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Politics in times of pandemic – editorials


Never in recent history has India faced a challenge, which is affecting or has the potential to affect every state, every economic sector, every organization, every business and every individual. The answer must take into account this scale of the crisis. And a key precondition for a concerted response is political unity.

India is a democracy. This is their strength. And it also means that on any issue, at any time, there will be differences between citizens and political formations. On the management of coronavirus disease (Covid-19) as well, the Opposition has the right to ask questions about the government’s initial response, current strategies, and protocols that are being implemented. In fact, you must do it to present the prospects that may be missing. The government also has a duty to remain responsible and explain its plans to citizens and the parliamentary opposition. This vitality of debate is important, especially since it is through consistent comments and constructive criticism that political measures can be refined.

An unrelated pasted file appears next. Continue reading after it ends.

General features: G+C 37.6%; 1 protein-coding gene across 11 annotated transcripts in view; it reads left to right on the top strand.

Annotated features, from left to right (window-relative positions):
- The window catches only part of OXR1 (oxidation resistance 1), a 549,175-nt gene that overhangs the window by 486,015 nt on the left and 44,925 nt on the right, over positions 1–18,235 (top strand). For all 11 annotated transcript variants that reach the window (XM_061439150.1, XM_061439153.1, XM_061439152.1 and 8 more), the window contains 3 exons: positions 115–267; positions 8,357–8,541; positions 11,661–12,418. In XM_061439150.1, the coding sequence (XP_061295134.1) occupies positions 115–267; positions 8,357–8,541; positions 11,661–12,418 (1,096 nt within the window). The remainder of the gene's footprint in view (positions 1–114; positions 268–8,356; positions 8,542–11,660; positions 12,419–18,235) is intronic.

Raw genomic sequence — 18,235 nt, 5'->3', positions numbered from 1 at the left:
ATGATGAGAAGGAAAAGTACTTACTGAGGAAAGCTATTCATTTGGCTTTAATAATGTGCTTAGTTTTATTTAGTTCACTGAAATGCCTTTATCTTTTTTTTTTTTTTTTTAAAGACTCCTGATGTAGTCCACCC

But this should not translate into a question of political contention. Indian citizens, despite their political and ideological differences and contrasting views on different leaders and issues, are not in the mood for minor disputes and points at Covid-19. The ruling dispensation must refrain from any premature self-gratitude messages about how it has dealt with the crisis. The Opposition should not pat itself on the back for warning about the crisis and making doomsday predictions. Treat this as a national emergency. And just like in an emergency, work together. In Kerala, both the Prime Minister and the leader of the Opposition together, through a video conference, spoke to local bodies about the crisis and the necessary measures. The Indian political class must emulate this example.

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